It is one of the most efficient ways to lose body fat whilst maintaining lean mass during a diet. Compared to normal workouts, metabolic resistance training can help you burn over double the amount of calories and fat while also increasing key anabolic fat burning hormones, such as growth hormone (Schuenke et al., 2002;Børsheim & Bahr, 2003; Goto et al., 2005).

Compared to normal weight training, MRT can increase GH release by 300% (Goto et al., 2005)

Like high intensity interval training, it’s not necessarily the easiest technique to perform and can be tough when starting out. However, both the improvements in health and physique you’ll achieve from metabolic resistance training is more than worth the hard work.

So what is this metabolic resistance training, you may be thinking?

It is the shortening of the rest periods combined advanced techniques such as super sets, giant sets and drop sets, enduring you increase your activity levels during a session. Increasing your training volume is a key factor behind promoting muscle growth. Furthermore, increased activity helps burn more calories and therefore fat too!

You can read a full article on metabolic resistance training HERE or the 90 Day Bikini Transformation Program comes with over 15 already done for you metabolic resistance training plans. All you have to do follow them!

4. Eat More Protein to Lose Belly Fat

The benefits associated with consuming a diet high in protein keep emerging.

To date, many studies have shown that high protein diet is beneficial in optimizing health, reducing body fat, improving athletic performance and building and retaining muscle mass (Farsijani et al., 2016;Churchward-Venne et al., 2013; Phillips, 2014).

Despite what you may have heard, the myths and dangers associated with the side effects from a high protein diet are often misleading, with many medical professionals and research papers supporting the consumption of a high protein diet in healthy individuals, citing there are no negative long term health effects.

Females also commonly believe that eating lots of protein will make them ‘bulky’. But there is no need to worry as this is another myth. In fact, a high protein diet will help you lean out and improve muscle tone.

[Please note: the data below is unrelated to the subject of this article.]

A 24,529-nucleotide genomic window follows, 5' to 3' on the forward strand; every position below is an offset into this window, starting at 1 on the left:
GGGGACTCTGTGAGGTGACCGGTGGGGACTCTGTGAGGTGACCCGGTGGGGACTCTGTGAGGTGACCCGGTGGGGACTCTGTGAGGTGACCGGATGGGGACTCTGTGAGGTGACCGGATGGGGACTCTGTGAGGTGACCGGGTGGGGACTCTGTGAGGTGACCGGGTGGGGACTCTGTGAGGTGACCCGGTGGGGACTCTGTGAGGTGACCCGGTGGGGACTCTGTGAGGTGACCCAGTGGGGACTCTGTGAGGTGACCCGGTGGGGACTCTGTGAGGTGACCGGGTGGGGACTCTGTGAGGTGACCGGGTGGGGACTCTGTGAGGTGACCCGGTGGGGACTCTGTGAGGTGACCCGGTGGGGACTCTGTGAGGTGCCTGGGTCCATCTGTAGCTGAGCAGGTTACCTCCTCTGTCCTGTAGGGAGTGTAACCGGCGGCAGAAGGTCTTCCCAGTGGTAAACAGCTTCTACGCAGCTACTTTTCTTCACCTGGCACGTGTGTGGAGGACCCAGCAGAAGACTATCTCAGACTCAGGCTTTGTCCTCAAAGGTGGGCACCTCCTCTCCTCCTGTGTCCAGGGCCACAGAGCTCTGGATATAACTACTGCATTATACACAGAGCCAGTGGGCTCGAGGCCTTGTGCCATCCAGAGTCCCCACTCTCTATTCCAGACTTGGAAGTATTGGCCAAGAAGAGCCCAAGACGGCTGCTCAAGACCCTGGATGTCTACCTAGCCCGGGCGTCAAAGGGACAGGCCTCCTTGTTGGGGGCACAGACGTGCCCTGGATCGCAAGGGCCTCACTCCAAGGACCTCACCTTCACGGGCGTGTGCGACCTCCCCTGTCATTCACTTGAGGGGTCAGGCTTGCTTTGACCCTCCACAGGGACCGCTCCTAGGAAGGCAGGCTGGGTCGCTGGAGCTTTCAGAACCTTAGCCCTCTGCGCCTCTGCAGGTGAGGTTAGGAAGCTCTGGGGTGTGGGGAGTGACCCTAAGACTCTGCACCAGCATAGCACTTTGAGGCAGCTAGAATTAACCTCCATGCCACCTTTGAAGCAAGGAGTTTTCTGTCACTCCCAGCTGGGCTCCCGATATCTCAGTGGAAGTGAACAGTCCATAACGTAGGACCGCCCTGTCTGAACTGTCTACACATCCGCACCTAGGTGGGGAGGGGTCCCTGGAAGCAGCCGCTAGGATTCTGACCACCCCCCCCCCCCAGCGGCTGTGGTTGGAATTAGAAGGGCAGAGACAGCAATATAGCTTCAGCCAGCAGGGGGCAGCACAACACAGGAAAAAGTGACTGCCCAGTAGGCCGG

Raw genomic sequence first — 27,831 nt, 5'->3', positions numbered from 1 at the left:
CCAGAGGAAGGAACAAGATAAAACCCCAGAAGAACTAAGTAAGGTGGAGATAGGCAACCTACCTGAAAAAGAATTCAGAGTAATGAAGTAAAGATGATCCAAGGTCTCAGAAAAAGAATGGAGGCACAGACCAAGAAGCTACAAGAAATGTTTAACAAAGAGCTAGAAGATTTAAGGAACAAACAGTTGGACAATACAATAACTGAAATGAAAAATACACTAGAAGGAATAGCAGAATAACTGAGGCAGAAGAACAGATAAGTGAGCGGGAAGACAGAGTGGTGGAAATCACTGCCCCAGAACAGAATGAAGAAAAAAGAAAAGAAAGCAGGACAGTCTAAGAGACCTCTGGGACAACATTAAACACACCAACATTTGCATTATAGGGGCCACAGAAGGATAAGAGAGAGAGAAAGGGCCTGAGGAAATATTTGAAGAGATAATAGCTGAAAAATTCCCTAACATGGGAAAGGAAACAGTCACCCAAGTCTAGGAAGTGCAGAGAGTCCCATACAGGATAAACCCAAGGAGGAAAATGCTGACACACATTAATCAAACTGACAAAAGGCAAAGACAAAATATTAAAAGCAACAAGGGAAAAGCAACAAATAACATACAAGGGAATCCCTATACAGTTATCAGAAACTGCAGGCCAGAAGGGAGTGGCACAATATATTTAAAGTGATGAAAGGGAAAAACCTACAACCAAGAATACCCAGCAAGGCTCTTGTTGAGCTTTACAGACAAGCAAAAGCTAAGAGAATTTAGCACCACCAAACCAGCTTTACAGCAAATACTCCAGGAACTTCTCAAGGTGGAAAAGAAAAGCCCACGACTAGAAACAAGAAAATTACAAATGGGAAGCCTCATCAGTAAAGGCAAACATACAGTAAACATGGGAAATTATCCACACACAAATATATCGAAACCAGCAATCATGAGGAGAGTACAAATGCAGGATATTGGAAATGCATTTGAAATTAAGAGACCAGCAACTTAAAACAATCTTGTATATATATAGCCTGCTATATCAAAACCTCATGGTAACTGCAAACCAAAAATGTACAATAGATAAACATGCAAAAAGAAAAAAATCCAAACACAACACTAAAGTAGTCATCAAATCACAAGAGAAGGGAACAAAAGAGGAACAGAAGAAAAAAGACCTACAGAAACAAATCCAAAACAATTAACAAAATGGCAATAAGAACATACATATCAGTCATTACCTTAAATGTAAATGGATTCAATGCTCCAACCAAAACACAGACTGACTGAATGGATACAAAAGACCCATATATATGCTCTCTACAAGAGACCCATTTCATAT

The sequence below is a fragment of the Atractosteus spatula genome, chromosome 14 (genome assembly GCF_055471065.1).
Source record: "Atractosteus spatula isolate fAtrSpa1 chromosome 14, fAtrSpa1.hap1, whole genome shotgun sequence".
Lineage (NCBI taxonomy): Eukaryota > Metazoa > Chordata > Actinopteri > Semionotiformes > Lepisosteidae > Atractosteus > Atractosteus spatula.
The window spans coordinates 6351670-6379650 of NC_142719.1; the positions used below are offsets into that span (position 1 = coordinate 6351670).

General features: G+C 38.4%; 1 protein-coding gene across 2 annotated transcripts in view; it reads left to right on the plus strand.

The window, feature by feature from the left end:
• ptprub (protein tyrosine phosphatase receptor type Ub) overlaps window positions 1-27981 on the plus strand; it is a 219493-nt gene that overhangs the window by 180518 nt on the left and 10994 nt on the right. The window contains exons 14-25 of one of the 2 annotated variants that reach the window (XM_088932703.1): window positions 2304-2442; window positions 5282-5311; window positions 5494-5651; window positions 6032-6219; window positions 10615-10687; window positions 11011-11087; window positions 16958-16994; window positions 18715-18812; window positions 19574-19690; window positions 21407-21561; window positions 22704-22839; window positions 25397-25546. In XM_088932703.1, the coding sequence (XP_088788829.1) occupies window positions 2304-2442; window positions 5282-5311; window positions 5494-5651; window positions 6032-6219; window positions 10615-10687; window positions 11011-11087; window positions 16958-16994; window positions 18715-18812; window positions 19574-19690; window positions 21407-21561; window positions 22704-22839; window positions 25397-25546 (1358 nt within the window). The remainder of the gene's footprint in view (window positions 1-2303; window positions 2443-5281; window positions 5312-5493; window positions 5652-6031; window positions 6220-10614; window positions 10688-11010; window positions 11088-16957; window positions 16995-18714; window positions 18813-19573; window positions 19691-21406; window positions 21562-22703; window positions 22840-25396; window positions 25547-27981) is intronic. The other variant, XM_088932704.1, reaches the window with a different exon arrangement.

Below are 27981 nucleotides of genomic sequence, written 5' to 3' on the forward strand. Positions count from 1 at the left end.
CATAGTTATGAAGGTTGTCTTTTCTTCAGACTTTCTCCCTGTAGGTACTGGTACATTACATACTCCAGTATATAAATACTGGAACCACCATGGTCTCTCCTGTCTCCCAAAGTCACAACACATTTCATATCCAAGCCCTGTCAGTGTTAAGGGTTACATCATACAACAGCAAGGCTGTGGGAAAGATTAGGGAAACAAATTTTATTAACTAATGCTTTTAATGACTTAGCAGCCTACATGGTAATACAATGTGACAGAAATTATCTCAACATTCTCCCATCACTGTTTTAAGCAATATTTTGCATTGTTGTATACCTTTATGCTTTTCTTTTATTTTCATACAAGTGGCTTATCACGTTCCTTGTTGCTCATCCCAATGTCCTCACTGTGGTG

Every meal you consume should include a high protein food source ie. either meat or fish. For vegetarians this is slightly harder so there needs to be a heavier reliance on high protein dairy sources and possibly supplements such as protein bars and whey protein.

I highly recommend that every meal includes six ounces of meat or fish. Any meal failing to meet these quantities should be fortified with a protein supplement such as whey or EAA / BCAA powder.

I cannot emphasize enough, how important a high protein intake is. It is one of the most simple and effective strategies to help you drop belly fat, improve your physique and optimize your overall health.

Make protein intake top of your priorities!

belly fat

5. Exercise On A Regular Basis to Lose Belly Fat

Already in this article we’ve discussed the benefits of two more advanced training techniques however, the importance of general exercise still can’t be underestimated.

You will definitely witness the fastest results with HIIT and Metabolic Resistance Training however, conventional forms of exercise can still be great for improving strength or endurance and burning more calories (Swift et al., 2014).

The recommendations regarding exercise quantity is mixed but I always suggest that you perform as much activity as you can. For most training 4 to 7 times a week is optimum. Of course, if you’re just starting out you may choose to start with a lower frequency and as you progress you can increase this.

Here’s an example 7 day training split form the 90 Day Bikini plan I recommend for fat loss.

  • Monday: Upper Body
  • Tuesday: Legs
  • Wednesday: Cardio, HIIT and Abs
  • Thursday: Upper Body
  • Friday: Legs
  • Saturday: Full Body Circuit
  • Sunday: Rest

6. Optimize Your Calorie Intake to Lose Belly Fat

Ultimately if you want to lose body fat including belly fat you need to be in a calorie deficit. The importance of being in a calorie deficit is often under appreciated these days, yet is fundamental to weight management.

In summary, many people struggle to lose weight, even when tracking calories. This is in part due to errors arising from calculations in calorie counting. While tracking calories isn’t necessary for everyone, it does provide a good guesstimate and provide you with an appreciation of the calories in foods.

Apps such as MyFitnessPal are a good way to start tracking calories, protein and other aspects of nutritional intake.

There is no definitive way to establish how many daily calories you need but as a baseline starting point I recommend multiplying your body weight in pounds by 10, this should ensure you’re in a good calorie deficit. For example, a 150lb would start off with around 1500 calories. Obviously this is just a staring point and as time goes on you can adjust this in relation to your progress.

Remember calorie intake is key for weight loss. If you’re still not losing weight and you’ve addressed all the other points then it is likely you are not in the deficit you perceived.

Get my rapid done-for-you 7 day fat loss IF meal plans here:

7. Optimize These Additional Factor to Lose Belly Fat

Along with mastering the basics above, here are a few more additional strategies this can be implemented to help further improve your health and accelerate your fat loss.

  • Optimize Sleep: aim for at least 7 – 8 hours of high quality, undisturbed sleep every night.
  • Drink More Water: water is an commonly forgotten trick in boosting fat loss. Increased water intake  can help keep you fuller, reduce hunger and even increase your metabolism (Lappalainen, et al., 1993; Boschmann et al., 2013) . Aim to drink at least 3 – 4 liters per day.